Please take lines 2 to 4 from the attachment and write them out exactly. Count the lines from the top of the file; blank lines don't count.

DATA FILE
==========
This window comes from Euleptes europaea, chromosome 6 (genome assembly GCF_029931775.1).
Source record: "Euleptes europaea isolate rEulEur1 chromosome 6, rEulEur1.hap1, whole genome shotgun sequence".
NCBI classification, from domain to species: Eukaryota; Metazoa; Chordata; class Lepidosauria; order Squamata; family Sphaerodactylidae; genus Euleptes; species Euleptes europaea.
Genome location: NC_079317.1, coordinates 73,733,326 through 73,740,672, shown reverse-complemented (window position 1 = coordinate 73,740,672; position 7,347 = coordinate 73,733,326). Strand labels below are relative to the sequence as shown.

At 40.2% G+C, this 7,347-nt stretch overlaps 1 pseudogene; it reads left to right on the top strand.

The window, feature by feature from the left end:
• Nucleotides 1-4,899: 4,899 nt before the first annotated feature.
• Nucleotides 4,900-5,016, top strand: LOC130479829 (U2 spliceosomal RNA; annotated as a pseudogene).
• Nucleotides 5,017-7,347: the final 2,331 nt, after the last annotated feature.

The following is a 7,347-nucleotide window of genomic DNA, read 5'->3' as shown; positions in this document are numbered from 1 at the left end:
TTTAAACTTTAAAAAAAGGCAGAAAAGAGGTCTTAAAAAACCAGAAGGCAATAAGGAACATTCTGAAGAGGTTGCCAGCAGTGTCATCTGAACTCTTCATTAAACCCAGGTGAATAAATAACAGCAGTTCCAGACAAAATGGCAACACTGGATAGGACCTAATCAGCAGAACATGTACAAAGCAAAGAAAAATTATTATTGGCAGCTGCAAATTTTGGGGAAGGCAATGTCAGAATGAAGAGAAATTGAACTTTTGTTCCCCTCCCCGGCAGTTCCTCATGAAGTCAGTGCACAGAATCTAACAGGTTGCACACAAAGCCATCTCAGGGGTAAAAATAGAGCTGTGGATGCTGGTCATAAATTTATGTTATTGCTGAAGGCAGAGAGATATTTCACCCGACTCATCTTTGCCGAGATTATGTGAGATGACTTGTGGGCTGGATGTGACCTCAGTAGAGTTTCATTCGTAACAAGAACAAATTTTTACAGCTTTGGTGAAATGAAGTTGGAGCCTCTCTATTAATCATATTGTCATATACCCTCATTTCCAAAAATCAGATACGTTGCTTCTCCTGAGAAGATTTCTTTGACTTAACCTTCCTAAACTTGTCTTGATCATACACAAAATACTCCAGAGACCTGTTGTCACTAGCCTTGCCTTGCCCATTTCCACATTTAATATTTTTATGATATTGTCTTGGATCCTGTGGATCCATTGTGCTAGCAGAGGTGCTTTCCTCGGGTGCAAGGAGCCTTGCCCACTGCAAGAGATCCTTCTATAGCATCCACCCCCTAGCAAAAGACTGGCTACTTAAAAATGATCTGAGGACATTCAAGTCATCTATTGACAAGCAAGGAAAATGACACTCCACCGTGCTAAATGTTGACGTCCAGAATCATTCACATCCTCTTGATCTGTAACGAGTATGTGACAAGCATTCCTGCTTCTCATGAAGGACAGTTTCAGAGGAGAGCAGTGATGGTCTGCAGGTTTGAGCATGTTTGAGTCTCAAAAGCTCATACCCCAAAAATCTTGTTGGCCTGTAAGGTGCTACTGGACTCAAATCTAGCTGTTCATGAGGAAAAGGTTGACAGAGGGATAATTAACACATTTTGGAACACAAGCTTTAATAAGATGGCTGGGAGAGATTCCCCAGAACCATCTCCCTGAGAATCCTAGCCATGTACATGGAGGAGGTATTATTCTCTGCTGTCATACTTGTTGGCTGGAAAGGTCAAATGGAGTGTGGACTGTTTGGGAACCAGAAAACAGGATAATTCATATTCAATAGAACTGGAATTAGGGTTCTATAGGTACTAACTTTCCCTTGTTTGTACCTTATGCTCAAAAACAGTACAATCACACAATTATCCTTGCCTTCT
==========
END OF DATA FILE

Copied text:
Source record: "Euleptes europaea isolate rEulEur1 chromosome 6, rEulEur1.hap1, whole genome shotgun sequence".
NCBI classification, from domain to species: Eukaryota; Metazoa; Chordata; class Lepidosauria; order Squamata; family Sphaerodactylidae; genus Euleptes; species Euleptes europaea.
Genome location: NC_079317.1, coordinates 73,733,326 through 73,740,672, shown reverse-complemented (window position 1 = coordinate 73,740,672; position 7,347 = coordinate 73,733,326). Strand labels below are relative to the sequence as shown.